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400 Pages

6 1/2 x 9 1/4 inches

ISBN: 9780197535790


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Concise Guide to Critical Thinking

Second Edition

Author Lewis Vaughn

  • Six chapters on identifying, evaluating, and devising deductive and inductive arguments
  • A chapter on obstacles to critical thinking
  • Comprehensive coverage of inference to the best explanation
  • Extensive treatment of scientific reasoning, with chapters on inductive reasoning, causal arguments, scientific theories and inference, and scientific method and theory evaluation
  • Emphasis on evaluation of evidence, authority, and credibility
  • A chapter on fallacies and rhetorical persuaders
  • A substantial chapter on writing argumentative essays
  • Numerous exercises, including review questions, exercises for applying critical thinking skills, writing assignments and prompts, and self-assessment quizzes

New to this Edition:

  • A chapter on fake news that shows how to identify fake news, distinguish between legitimate and illegitimate reasons for accepting a claim, assess the reliability of online information by reading laterally, use Google and Wikipedia judiciously, identify and use trustworthy fact-checkers, and understand the ethical implications of sharing fake news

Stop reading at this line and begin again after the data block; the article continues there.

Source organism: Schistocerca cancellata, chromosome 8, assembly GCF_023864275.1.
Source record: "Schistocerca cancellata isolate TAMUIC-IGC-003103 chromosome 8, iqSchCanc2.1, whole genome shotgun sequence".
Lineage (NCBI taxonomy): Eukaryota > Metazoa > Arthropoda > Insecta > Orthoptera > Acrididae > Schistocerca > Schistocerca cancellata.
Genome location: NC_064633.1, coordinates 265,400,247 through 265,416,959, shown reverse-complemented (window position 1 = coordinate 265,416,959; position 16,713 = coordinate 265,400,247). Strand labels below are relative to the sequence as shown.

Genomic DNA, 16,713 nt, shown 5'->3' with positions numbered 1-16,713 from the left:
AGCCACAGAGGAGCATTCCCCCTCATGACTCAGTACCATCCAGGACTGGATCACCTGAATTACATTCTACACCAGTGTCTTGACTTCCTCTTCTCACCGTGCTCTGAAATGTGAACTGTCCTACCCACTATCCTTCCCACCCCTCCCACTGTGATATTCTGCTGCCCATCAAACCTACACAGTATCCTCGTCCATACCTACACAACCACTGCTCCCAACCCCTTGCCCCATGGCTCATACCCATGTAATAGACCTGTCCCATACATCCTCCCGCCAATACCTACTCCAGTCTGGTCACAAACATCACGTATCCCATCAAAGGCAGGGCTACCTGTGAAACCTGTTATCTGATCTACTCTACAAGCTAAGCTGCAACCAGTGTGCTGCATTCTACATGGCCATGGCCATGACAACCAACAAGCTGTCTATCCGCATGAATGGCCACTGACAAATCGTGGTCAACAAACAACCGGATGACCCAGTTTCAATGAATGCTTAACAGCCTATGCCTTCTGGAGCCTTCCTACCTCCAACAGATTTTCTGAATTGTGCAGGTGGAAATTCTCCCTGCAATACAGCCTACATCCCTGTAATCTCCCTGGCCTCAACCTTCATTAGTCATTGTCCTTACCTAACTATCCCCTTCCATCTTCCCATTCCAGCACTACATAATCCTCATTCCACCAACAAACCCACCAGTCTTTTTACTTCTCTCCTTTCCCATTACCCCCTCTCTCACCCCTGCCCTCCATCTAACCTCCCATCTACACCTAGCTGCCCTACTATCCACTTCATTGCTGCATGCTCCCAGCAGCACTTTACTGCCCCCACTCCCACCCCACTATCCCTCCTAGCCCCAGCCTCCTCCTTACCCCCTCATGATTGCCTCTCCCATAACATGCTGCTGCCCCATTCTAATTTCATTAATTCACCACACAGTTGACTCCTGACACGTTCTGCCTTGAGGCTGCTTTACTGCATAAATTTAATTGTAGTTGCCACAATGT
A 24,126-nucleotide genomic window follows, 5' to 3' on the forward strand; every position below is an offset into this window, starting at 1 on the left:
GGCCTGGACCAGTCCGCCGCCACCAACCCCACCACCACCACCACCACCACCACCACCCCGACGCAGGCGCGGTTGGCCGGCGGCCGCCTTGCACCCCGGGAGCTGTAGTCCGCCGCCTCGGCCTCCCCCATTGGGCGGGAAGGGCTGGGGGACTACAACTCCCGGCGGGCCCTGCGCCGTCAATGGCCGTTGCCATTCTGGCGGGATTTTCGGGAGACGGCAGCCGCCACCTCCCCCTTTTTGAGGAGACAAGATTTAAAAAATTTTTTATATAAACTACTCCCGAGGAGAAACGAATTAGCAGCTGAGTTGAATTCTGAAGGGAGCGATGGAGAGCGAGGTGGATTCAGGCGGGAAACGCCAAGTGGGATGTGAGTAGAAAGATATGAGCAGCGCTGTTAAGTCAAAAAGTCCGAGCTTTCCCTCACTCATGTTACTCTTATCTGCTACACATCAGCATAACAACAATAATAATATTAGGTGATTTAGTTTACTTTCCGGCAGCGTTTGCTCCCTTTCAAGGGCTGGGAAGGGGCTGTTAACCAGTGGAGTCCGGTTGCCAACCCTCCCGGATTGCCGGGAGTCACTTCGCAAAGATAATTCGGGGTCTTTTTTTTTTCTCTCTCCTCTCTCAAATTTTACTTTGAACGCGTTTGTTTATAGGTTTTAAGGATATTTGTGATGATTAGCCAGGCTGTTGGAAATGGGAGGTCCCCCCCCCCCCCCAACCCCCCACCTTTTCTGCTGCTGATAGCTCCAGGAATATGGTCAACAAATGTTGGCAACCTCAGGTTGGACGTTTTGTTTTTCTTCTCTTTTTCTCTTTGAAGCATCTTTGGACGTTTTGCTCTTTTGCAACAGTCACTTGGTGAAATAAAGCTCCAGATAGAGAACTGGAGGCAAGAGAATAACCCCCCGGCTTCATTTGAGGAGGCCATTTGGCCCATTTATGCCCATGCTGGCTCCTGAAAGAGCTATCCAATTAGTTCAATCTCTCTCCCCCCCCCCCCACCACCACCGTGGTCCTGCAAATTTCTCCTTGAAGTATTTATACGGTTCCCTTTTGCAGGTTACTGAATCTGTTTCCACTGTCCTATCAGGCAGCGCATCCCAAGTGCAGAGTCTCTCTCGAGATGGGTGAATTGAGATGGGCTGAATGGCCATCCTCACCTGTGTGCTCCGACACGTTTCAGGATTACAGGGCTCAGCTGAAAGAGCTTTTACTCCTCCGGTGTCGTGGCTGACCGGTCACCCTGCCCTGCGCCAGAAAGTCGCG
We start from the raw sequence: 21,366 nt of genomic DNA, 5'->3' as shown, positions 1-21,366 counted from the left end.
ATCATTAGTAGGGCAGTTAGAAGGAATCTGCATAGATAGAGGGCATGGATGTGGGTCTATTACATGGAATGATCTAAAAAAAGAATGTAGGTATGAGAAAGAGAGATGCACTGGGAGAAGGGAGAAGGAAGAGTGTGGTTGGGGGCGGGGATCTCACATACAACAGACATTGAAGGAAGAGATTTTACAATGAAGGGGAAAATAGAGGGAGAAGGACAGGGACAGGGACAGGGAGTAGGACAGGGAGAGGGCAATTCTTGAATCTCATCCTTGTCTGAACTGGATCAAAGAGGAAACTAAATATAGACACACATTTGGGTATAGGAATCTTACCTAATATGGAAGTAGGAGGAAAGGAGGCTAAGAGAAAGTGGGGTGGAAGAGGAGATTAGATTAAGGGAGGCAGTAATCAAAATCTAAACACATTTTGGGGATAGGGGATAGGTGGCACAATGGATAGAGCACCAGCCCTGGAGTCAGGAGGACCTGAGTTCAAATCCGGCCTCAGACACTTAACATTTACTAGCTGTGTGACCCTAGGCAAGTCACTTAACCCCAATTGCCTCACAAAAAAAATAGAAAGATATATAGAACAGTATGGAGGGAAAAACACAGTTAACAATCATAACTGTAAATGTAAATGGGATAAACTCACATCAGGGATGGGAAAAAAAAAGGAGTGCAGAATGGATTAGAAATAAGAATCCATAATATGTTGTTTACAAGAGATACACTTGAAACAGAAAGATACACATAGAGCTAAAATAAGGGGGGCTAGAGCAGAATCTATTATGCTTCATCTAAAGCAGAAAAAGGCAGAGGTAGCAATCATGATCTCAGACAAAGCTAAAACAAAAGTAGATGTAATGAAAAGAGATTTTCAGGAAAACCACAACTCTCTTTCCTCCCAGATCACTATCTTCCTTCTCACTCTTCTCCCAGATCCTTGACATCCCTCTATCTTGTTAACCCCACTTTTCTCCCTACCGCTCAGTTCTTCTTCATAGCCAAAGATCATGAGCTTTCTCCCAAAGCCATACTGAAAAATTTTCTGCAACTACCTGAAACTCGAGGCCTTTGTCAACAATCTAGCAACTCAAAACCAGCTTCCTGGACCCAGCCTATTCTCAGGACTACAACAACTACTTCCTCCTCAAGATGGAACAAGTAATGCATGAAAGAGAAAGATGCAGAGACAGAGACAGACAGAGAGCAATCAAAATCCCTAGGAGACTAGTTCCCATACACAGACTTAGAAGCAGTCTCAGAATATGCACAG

• Coverage of even more psychological obstacles to critical thinking, including motivated reasoning, the mere exposure effect, the false consensus effect, the illusion-of-truth effect, and the Dunning-Kruger effect
  • A chapter on commercial and political advertising that explains how online targeted advertising works, how political video ads can present false or misleading messages, and why the most insidious and relentless political ads may be the ones that we see on Facebook
  • A revised discussion of how to judge experts, supplemented with a "hierarchy of reliability" chart-a general ranking of trustworthiness for the sources that we rely on for most of our knowledge
  • A new section in Chapter 11: Judging Scientific Theories on how to think critically and scientifically about climate change
  • New material in Chapter 12: Fallacies and Persuaders discusses of the now-prevalent fallacy of whataboutism and provides a checklist of techniques for dealing with online ad hominem attacks

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Arts & Humanities > Philosophy